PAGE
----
Selfitis? Try Giving the Non-Selfie Self-Portrait a Chance

Selfitis? Try Giving the Non-Selfie Self-Portrait a Chance

Fstoppers reported on recently published research supposedly demonstrating the existence of selfitis or excessive selfie-taking. Researchers from Nottingham Trent University in the UK identified the symptoms of "selfitis" in over 600 university students in India. Given the catchy headline, does it all add up?

"Taking selfies gives me a good feeling to better enjoy my environment."

"I gain enormous attention by sharing my selfies on social media"

"I become more positive about myself when I take selfies"

Do these ring any bells? The researchers initially conducted focus group interviews with 225 university business degree students who believed they were "addicts," although the researchers only thought 150 actually were. They then recruited another 734 students to self-report their symptoms of whom only 400 were severe enough to be included.

Professor Mark Griffiths and Dr. Janarthanan Balakrishnan outlined a three-level scale, starting with "Borderline" where you only take three selfies a day. Step up to "Acute" and you actually post these on social media. When you get to "Chronic" though, it's upwards of six, yes six, times a day!

Besides the obvious problem of using a self-reporting survey (no one ever tells the truth!), the sample was a group of 20-something (mean age 20) business students in India. That raises a whole host of questions: Is it culturally transferable? To other jobs? And ages? I'd struggle to find a much more narcissistic group than students. And business students quite possibly rank up there with medics for a belief in their own abilities. Of course, they want to tell the world about themselves.

The Telegraph quotes Professor Simon Wessely at Kings College London who was a little more skeptical:

The research suggests that people take selfies to improve their mood, draw attention to themselves, increase their self confidence, and connect with their environment.

That about says it all - there are a range of psychological reasons why you would want take a photo of yourself (and let's not forget the taking a selfie, and sharing it, has an inordinately low barrier to entry) - and write an email, send a text, post a status update, tweet a thought. I don't see Facebookitis, Emailitis, or Twititis up there in lights (actually, maybe I do see the last one).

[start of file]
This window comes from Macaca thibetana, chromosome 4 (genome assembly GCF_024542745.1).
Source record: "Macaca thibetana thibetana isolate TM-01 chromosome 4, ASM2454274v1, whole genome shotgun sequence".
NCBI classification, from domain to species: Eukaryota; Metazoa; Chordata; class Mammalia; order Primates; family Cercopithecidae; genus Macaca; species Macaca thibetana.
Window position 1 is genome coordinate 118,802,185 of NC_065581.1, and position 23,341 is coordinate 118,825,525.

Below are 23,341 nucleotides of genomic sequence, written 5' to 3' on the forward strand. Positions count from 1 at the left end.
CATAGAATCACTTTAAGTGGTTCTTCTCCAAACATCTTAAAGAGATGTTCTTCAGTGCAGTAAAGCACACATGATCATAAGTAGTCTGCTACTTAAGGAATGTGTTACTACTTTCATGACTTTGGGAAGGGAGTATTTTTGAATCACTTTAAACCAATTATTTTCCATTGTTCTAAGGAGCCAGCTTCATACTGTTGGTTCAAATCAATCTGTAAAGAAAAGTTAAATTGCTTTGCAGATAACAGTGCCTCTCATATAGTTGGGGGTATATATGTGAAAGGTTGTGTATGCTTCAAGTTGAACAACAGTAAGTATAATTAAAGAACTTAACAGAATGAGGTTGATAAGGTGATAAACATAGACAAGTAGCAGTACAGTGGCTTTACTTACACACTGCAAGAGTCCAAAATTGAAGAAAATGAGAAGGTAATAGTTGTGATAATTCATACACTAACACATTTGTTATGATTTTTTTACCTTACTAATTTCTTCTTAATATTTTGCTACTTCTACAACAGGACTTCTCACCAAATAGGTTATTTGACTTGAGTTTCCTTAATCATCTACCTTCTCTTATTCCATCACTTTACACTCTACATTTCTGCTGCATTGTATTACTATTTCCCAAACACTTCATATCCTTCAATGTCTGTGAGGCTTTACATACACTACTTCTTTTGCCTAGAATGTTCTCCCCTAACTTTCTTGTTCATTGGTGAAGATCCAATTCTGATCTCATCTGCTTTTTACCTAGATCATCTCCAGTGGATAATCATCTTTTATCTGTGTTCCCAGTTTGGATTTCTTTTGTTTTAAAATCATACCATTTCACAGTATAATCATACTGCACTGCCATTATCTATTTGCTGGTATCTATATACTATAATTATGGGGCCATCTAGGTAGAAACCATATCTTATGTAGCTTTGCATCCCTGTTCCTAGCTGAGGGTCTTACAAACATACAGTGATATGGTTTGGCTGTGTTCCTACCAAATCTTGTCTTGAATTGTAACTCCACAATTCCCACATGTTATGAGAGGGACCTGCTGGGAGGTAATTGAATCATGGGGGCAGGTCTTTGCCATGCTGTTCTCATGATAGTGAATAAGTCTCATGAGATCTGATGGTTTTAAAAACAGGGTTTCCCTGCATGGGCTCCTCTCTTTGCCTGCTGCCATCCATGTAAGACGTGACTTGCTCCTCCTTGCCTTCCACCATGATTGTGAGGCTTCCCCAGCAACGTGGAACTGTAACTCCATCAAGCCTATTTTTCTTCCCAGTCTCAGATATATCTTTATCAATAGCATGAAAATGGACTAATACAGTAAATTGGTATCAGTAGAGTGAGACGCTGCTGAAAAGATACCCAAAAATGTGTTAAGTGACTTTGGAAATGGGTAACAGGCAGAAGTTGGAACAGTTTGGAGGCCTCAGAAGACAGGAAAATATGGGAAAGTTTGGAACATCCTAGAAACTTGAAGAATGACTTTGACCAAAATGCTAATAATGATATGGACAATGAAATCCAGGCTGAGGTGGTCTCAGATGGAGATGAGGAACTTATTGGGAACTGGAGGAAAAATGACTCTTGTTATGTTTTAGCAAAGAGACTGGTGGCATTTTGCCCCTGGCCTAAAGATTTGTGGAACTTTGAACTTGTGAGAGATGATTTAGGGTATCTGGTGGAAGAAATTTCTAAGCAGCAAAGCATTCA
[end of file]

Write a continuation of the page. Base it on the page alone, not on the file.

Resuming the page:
Professor Wessely finishes with:

If [this] is true then this paper is itself an academic ‘selfie.’


I don't know about anyone else, but I struggle to find enough time getting through the day with my job. Being behind the camera, the last thing I want to end up doing is jumping in front of it, posing, giving a status update and letting the world know that, well, something amazing was behind me.

That said, selfitis got me thinking about the non-selfie self-portrait. It's long been a genre for photographers (Vivian Maier, Robert MapplethorpeNan Goldin, Andy Warhol and, of course, that famous Monkey to name a few) and one that many find difficult to engage with. OK, you have a (sort of) willing subject but how you see yourself as fraught with difficulties as an artist. In fact, my best self-portrait evolved out of a project shooting 30 portraits in 30 days - and that's when I look really depressed. In fact, I was suffering from the (man) flu.

Suffering with flu seemed like a good opportunity for a selfie

So my New Year's Resolution is a selfie every other day - I'll let you know if it makes me feel any better!

So... is selfitis science fact or science fiction? And, in a strange twist of writing fate, why not give the selfie a chance and try taking some. I don't want to see them.

Mike Smith's picture

Mike Smith is a professional wedding and portrait photographer and writer based in London, UK.

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I've personally never really liked the aesthetic of the selfie. Probably because I grew up on 35mm film for stills and VHS/Hi 8/Mini DV for video, but there's something about the selfie pose that's just so banal. Probably because it's so limited both from a composition standpoint and a subject standpoint. Traditional portraits are far more interesting, but I guess it's always a bit of a pain to get someone else to take your photo. Good article guys.

Yes! Traditional portraits are more interesting which is perhaps why the self-portrait has garnered a niche interest. How do you make it interesting... finding that challenging at the moment!!

I do agree it boosts self confidence, but there is a point where it's too much for sure. I like using them to show what I'm doing mostly related to photography or my dogs and family, but don't post many empty selfies lol. In the social media overwhelmed times I feel expected to take them almost, because people see you as more real..

Does that make you Borderline?! (I sense an interrobang moment) Interesting thought that though, that there is an expectation from others (clients) that we should be posting....